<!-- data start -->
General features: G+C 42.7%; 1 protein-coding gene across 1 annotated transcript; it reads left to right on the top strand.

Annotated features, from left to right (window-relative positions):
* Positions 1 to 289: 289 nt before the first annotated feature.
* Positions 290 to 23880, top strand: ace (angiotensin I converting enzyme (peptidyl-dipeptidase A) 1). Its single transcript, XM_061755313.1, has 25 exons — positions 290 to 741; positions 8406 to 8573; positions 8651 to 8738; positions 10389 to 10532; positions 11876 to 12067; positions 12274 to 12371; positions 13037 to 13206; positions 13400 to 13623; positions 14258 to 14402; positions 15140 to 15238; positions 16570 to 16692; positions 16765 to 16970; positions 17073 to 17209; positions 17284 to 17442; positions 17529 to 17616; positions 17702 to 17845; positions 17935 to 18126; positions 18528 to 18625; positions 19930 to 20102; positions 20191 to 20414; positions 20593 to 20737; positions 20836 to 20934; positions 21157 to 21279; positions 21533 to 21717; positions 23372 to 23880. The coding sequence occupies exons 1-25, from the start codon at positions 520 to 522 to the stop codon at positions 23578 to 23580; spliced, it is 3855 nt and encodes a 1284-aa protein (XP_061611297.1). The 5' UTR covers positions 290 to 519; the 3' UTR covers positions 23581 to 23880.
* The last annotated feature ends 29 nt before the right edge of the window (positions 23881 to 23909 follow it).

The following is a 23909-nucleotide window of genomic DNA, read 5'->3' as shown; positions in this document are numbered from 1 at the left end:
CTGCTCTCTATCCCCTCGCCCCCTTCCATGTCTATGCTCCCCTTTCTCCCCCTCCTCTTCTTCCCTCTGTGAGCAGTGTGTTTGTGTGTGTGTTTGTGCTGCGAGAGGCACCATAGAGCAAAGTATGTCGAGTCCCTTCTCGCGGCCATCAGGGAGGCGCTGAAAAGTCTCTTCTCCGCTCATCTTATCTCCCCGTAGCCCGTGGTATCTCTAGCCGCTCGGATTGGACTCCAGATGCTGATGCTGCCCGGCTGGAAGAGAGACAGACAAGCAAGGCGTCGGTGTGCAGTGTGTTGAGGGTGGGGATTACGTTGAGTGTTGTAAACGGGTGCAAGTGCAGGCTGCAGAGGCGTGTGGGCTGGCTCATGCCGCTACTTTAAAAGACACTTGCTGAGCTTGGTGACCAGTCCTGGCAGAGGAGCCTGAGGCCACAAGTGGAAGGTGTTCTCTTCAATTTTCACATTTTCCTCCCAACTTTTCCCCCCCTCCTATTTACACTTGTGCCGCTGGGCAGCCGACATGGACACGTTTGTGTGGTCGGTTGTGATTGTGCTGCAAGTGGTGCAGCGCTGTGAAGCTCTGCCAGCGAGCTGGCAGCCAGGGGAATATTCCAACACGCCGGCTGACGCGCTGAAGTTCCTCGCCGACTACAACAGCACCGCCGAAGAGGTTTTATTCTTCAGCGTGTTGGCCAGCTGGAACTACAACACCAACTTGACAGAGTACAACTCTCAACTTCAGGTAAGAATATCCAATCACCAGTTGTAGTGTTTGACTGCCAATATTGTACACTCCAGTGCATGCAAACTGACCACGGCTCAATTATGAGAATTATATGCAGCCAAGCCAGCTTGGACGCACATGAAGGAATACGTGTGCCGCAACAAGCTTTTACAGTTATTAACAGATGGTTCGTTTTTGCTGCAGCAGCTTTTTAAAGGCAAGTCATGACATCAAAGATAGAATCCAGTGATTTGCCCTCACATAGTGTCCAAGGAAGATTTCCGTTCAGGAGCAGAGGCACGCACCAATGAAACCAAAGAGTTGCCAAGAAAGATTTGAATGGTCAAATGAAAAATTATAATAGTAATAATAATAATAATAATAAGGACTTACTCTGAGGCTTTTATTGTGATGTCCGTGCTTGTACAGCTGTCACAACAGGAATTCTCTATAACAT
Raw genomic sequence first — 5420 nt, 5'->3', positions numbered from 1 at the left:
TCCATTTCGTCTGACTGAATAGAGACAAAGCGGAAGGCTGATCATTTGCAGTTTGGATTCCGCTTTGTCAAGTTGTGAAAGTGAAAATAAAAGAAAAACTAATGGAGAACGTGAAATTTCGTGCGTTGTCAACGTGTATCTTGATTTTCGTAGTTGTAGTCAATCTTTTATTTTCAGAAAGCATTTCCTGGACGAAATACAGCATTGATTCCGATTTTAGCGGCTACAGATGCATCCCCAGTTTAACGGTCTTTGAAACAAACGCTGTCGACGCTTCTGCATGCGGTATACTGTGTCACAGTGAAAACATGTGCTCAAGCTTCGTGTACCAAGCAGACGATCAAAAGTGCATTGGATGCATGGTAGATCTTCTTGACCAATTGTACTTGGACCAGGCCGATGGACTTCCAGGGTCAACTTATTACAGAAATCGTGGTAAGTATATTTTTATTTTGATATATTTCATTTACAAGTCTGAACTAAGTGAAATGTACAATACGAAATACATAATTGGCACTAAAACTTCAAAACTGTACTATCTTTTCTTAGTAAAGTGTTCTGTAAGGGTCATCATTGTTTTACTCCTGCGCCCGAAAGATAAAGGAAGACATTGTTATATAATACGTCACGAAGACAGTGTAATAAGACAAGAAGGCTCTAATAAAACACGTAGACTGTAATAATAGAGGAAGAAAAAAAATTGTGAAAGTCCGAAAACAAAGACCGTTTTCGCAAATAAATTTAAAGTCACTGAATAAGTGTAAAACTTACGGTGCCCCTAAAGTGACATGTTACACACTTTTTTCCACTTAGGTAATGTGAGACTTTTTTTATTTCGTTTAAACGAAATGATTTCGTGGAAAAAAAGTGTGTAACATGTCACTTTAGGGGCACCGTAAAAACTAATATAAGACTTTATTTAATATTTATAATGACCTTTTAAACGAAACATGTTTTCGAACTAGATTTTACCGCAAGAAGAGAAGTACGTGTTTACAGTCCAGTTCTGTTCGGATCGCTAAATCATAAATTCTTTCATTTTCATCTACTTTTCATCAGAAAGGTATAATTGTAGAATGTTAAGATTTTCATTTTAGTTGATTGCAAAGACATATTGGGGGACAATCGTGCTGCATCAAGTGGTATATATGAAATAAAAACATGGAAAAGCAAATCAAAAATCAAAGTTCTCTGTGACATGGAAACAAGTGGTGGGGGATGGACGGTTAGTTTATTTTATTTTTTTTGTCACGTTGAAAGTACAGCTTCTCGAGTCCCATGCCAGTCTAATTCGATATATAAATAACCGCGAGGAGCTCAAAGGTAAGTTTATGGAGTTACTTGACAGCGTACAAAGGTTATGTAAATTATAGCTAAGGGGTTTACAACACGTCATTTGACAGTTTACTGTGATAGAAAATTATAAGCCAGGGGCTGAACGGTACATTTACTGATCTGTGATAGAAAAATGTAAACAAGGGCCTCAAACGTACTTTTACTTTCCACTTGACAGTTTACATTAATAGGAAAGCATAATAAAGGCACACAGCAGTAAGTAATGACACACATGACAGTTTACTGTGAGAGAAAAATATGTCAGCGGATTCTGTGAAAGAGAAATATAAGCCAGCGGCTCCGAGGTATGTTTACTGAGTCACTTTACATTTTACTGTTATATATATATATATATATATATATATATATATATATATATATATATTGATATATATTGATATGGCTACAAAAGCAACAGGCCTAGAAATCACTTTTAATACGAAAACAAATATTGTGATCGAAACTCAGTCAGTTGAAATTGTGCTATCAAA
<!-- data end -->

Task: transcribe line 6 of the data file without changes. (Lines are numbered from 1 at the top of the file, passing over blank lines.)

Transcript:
The following is a 23909-nucleotide window of genomic DNA, read 5'->3' as shown; positions in this document are numbered from 1 at the left end: